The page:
The United States Attorney for the Northern District of Illinois represents the United States in civil and criminal litigation in the court. The current United States Attorney is John R. Lausch Jr. since November 22, 2017.
The Northern District itself was created by a statute passed on February 13, 1855, 10 Stat.606, which subdivided the District of Illinois into the Northern and the Southern Districts. The boundaries of the District and the seats of the courts were set forth in the statute:
The counties of Hancock, McDonough, Peoria, Woodford, Livingston, and Iroquois, and all the counties in the said State north of them, shall compose one district, to be called the northern district of Illinois, and courts shall be held for the said district at the city of Chicago; and the residue of the counties of the said State shall compose another district, to be called the southern district of Illinois, and courts shall be held for the same at the city of Springfield.
The district has since been re-organized several times. The United States District Court for the Eastern District of Illinois was created on March 3, 1905, by 33 Stat.992, by splitting counties out of the Northern and Southern Districts. It was later eliminated in a reorganization on October 2, 1978, which replaced it with a Central District, 92 Stat.883, formed primarily from parts of the Southern District, and returning some counties to the Northern District.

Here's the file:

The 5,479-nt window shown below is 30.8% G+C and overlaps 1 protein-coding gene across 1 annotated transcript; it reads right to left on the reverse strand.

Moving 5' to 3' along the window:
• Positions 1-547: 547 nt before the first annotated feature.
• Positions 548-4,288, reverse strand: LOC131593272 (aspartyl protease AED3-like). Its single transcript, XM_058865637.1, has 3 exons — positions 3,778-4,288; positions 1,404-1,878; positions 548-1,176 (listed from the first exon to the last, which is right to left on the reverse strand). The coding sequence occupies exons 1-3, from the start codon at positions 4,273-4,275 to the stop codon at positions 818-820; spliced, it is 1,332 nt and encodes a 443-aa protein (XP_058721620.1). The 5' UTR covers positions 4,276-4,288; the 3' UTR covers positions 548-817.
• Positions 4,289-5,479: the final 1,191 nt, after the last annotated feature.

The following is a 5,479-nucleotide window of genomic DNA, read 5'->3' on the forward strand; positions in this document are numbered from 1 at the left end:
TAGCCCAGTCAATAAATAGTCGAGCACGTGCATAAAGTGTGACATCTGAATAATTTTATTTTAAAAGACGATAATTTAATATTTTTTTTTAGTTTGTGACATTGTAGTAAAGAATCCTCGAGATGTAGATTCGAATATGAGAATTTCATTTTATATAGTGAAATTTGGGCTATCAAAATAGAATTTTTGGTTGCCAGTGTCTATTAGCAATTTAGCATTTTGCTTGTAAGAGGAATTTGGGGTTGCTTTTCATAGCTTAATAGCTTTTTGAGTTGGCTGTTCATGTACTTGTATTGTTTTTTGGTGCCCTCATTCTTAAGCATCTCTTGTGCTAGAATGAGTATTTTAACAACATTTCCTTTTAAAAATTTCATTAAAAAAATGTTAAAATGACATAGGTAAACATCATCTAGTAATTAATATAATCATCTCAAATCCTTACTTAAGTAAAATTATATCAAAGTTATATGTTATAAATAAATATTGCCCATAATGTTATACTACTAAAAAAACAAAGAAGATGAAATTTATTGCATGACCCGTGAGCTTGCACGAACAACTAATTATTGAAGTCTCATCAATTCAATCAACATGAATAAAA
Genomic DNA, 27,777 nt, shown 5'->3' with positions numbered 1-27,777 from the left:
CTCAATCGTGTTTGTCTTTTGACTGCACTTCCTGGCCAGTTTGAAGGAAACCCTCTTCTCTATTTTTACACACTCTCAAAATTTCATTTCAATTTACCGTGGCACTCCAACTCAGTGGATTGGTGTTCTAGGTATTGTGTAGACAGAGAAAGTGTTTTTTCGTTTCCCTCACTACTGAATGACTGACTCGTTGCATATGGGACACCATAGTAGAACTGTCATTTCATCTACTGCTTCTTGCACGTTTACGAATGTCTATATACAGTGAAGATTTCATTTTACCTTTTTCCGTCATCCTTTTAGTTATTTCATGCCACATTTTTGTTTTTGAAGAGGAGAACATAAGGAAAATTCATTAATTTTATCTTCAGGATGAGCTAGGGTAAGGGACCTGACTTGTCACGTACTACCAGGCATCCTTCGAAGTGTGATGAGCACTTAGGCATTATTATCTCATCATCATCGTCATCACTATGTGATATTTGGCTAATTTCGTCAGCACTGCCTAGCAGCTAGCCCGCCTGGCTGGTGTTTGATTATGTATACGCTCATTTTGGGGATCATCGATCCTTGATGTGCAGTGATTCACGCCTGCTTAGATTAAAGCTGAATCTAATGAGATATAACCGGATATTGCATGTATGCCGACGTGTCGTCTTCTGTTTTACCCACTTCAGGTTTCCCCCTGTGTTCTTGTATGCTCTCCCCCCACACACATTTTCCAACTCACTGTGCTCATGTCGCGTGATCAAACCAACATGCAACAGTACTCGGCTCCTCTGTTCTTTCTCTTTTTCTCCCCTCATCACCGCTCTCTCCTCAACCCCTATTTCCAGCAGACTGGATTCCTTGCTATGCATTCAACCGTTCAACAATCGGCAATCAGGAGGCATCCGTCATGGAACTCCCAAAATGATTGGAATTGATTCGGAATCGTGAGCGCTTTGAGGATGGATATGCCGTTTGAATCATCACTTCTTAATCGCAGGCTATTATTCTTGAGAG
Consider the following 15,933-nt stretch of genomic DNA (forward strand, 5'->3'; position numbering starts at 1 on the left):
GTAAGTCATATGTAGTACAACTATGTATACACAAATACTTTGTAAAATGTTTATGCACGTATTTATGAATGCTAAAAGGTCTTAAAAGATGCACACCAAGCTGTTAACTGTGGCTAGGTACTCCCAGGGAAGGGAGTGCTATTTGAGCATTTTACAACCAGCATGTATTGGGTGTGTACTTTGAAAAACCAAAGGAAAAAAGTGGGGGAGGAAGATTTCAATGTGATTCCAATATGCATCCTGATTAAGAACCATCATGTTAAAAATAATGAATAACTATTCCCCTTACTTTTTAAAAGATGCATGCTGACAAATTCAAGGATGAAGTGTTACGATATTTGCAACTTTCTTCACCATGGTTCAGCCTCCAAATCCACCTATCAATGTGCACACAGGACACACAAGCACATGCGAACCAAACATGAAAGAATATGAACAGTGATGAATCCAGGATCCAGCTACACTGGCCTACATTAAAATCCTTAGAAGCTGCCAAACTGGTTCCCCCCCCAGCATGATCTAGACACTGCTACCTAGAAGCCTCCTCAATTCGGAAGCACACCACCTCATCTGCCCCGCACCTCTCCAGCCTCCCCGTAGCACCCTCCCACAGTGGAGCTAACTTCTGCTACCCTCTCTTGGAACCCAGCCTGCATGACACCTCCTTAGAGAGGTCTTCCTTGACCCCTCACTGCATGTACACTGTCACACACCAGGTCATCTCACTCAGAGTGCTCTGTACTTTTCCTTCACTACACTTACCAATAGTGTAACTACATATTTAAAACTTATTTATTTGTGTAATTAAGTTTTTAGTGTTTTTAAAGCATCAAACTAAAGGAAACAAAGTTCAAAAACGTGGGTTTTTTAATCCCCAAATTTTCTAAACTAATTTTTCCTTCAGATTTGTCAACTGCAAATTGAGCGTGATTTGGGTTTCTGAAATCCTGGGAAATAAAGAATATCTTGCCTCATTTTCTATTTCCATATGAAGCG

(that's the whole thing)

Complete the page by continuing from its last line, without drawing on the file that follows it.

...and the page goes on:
The Northern District of Illinois, which contains the entire Chicago metropolitan area, accounts for 1531 of the 1828 public corruption convictions in the state between 1976 and 2012, almost 84%, also making it the federal district with the most public corruption convictions in the nation between 1976 and 2012.
Chief judges have administrative responsibilities with respect to their district court. Unlike the Supreme Court, where one justice is specifically nominated to be chief, the office of chief judge rotates among the district court judges. To be chief, a judge must have been in active service on the court for at least one year, be under the age of 65, and have not previously served as chief judge. A vacancy is filled by the judge highest in seniority among the group of qualified judges. The chief judge serves for a term of seven years or until age 70, whichever occurs first. The age restrictions are waived if no members of the court would otherwise be qualified for the position.
When the office was created in 1948, the chief judge was the longest-serving judge who had not elected to retire on what has since 1958 been known as senior status or declined to serve as chief judge. After August 6, 1959, judges could not become or remain chief after turning 70 years old. The current rules have been in operation since October 1, 1982.